After a miscarriage, a stillbirth and her marriage in trouble, Franks says she was struggling with the Christian experience. “I went through a period of about three years that I did not pray,” she shares. “I didn’t feel like a Christian anymore, let alone a Seventh-day Adventist. Through the years, my parents had invited my husband and me to a couples’ retreat to help our marriage as well as for spiritual healing. We finally agreed to go, though, to be honest, I was expecting it to be a man-bashing seminar.”
Instead, Franks found a place to pray for the first time in years. “We were immersed in a wonderfully spiritual and loving atmosphere the second we got [to Camp Blue Ridge]. While I was there, it just clicked. The love, openness and acceptance of the other couples drew me to reach out to God in prayer. My husband, Audie, was graciously and patiently at my side, quietly encouraging me, knowing my pain from losing the babies and our struggle. I felt so open to the Holy Spirit. It really changed me.” Two years later, the couple celebrated these changes while at the retreat through a private vow renewal ceremony, with Franks’ parents, Desiree and Tony Soto, and long-time retreat coordinators, Joe and Annie Benedetti and Scott and Melissa Meyerhoffer, as their witnesses. “In many ways, that has been the real beginning of our marriage,” says Franks.
It’s been seven years since their first retreat and the Franks continue to make the long, 11-hour drive from Massachusetts to attend each year, picking up the Sotos in New Jersey on their way to Montebello, Va.
Surprisingly, neither couple is a Potomac member. “I read about the retreat in the Visitor about 20 years ago,” recalls Soto. “Tony and I were getting ready to celebrate our 20th anniversary and we decided that a retreat like that could benefit a couple at any stage in their marriage. We met the friendliest of people and the marriage presentation was outstanding. We learned so much. We were hooked! Throughout the years, I’ve asked Tony if he would like to attend a retreat closer to us instead. He responds with, ‘Why? I would miss everyone!’”
A typical retreat starts with the couples arriving on Friday evening. They open with music and prayer, announcements and then introduce the weekend’s presenter — this year was Claudio and Pamela Consuegra, Family Ministry Directors for the North American Division. “We are consistently blessed with some of the finest marriage counselors we’ve ever met,” says coordinator J. Benedetti. “They know what they want to accomplish, but also know how to make it a retreat and not just a weekend of seminars.” On Saturday, couples are packed picnic baskets and are encouraged to find a quiet place to eat and reconnect in the stillness of nature. “We could not ask for a nicer setting. Camp Blue Ridge is so beautiful. The atmosphere is peaceful and quiet. It puts you in a different, clearer frame of mind.” The Benedettis have been coordinating the retreats since 1998, after attending the meetings themselves since 1993.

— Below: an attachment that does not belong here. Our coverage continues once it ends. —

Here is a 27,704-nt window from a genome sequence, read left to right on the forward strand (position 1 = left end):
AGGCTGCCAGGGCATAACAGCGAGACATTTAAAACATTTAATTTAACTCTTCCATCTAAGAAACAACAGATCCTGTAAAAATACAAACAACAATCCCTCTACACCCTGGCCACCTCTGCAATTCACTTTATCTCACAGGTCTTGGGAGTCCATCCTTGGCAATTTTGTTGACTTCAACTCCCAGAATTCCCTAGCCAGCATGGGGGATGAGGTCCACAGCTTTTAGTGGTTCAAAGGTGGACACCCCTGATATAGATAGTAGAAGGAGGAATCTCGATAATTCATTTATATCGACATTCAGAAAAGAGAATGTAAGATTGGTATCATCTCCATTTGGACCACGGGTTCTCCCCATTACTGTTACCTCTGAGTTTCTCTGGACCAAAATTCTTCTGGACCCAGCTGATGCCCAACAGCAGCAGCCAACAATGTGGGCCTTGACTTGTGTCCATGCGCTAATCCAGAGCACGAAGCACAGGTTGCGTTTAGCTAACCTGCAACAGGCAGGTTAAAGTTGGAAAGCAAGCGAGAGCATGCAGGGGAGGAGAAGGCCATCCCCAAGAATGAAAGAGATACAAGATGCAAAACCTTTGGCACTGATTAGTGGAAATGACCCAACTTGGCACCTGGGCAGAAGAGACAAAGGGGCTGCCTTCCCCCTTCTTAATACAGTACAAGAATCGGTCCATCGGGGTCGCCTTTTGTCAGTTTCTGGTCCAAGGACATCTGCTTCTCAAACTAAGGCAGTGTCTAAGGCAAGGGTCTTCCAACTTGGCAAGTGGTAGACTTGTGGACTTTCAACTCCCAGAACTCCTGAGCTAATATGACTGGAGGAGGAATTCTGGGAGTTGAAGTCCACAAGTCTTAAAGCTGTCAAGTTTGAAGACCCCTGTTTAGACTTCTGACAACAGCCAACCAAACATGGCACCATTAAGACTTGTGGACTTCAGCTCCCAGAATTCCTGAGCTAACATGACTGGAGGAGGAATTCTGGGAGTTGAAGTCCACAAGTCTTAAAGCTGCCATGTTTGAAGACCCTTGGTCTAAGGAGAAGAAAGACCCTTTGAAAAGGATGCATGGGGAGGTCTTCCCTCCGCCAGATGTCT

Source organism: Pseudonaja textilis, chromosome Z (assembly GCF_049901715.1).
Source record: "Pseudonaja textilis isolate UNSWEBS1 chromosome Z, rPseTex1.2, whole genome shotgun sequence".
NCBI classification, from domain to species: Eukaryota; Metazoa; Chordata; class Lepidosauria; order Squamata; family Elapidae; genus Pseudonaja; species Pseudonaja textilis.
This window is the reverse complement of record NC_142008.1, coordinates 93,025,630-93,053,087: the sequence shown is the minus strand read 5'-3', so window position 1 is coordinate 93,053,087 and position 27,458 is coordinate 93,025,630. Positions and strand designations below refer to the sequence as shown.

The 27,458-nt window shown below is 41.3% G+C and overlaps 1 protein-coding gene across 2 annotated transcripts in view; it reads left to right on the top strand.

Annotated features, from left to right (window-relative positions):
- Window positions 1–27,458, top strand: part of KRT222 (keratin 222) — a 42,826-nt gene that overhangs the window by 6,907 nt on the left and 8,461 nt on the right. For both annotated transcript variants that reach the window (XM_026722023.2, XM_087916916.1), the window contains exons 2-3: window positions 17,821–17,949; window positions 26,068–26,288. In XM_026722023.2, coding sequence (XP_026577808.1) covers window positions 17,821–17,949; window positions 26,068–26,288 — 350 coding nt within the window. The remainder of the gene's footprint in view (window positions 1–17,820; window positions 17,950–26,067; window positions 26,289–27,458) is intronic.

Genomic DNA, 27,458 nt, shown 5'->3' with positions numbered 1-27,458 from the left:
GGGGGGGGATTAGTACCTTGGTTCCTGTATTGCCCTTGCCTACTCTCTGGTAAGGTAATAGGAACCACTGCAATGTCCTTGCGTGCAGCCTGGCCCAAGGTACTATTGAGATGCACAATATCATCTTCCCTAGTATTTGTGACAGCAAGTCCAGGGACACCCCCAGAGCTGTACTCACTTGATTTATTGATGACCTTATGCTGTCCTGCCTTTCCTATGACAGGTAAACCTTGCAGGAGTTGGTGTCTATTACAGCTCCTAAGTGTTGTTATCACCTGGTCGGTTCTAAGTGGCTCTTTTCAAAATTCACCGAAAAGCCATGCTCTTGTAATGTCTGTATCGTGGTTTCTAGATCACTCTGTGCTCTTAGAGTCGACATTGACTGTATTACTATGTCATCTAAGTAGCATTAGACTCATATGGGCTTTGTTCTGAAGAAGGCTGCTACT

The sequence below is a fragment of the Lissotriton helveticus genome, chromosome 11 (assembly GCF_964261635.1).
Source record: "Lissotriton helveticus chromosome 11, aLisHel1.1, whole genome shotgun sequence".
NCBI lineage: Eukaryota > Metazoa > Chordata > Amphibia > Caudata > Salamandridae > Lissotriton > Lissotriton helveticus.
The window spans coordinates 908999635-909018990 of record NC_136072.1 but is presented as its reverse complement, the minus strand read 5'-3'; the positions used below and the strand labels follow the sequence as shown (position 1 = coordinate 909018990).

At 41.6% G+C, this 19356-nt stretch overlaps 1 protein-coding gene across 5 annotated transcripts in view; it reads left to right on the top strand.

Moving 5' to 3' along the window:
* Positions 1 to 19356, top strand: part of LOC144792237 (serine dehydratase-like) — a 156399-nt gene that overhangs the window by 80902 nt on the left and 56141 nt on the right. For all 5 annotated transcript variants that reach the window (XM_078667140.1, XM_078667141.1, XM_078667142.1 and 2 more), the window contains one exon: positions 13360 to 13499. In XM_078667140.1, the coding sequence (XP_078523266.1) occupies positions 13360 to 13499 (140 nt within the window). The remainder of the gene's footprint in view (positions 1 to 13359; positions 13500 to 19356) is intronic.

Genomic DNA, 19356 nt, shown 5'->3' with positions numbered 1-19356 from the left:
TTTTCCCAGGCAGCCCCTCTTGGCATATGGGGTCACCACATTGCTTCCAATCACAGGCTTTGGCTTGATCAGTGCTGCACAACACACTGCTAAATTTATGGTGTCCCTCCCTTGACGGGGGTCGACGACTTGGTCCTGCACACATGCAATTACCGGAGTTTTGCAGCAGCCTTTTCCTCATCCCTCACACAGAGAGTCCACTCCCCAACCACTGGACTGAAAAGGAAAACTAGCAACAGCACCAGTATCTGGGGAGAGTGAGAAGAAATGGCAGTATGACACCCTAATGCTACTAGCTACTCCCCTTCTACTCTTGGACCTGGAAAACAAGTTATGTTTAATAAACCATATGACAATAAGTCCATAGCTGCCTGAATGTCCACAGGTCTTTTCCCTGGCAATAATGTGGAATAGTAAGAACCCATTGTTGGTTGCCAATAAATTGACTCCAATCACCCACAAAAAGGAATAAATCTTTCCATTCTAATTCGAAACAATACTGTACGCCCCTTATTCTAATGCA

The Benedettis and Meyerhoffers work hard to make the weekend special for couples and find ways to make the weekend feel like a getaway. The presenters focus on fostering an open and safe environment to engage with couples and provide practical tools to bring into each marriage. “The most valuable thing I’ve learned at the retreats is something called the knee-to-knee,” shares Franks. “When you and your partner are in a disagreement and it’s getting a little heated, you say, ‘We need a knee-to-knee,’ you set up a time to talk – after work, after dinner – then, you sit down next to each other, with your knees physically touching and you talk out your problems. It’s so much more impactful when you can feel your partner next to you. It helps you reassess and realize that these are real emotions that someone is feeling. You sit there, knee-to-knee until you’ve reached some sort of agreement, resolution or compromise. It has been one of the most beneficial things for our marriage.”
At the end of the retreat, there is a special time for individuals to share their personal testimonies. One year, Franks shared her personal struggles with prayer and faith. “At the end, several people thanked me for having the courage to share my story,” said Franks. “They felt like it helped them own and tell their story, even if it wasn’t in front of the group.”
Jimmy and Gale Strickland, who have celebrated 45 years of marriage and many years at the couple’s retreat comment on what a blessing it is for married couples to have the opportunity to share a special weekend with other couples, committed to strengthen their marriage and grow as individuals. “Every marriage has its challenges and struggles and this weekend offers an opportunity for couples to grow closer together,” says G. Strickland. “Several couples have shared testimonies and credited the couples retreat for saving their marriage. They had almost given up, but they decided after attending the retreat to recommit to their marriage. What a powerful effect the couples retreat is having on our families. All couples need to invest time to strengthen their marriage and we recommend the couples retreat week-end.”
The Meyerhoffers are stepping down from their long-time posts as coordinators this year, but the Benedettis will continue and are already planning the next retreat, which will be held at Camp Blue Ridge Oct. 7 – 9, 2016. “Without a doubt, the Lord continues to lead this event,” said A. Benedetti. He continues to answer ‘yes’ in very big ways for us.”
The Franks, Sotos and Stricklands unanimously say they will all be in attendance this fall. “Something truly terrible would have to happen to keep us away,” says Franks. ““I believe this retreat is a sacred place, ordained by God to reconnect with your spouse. I thank God for the opportunity to go each year and look forward to many more.”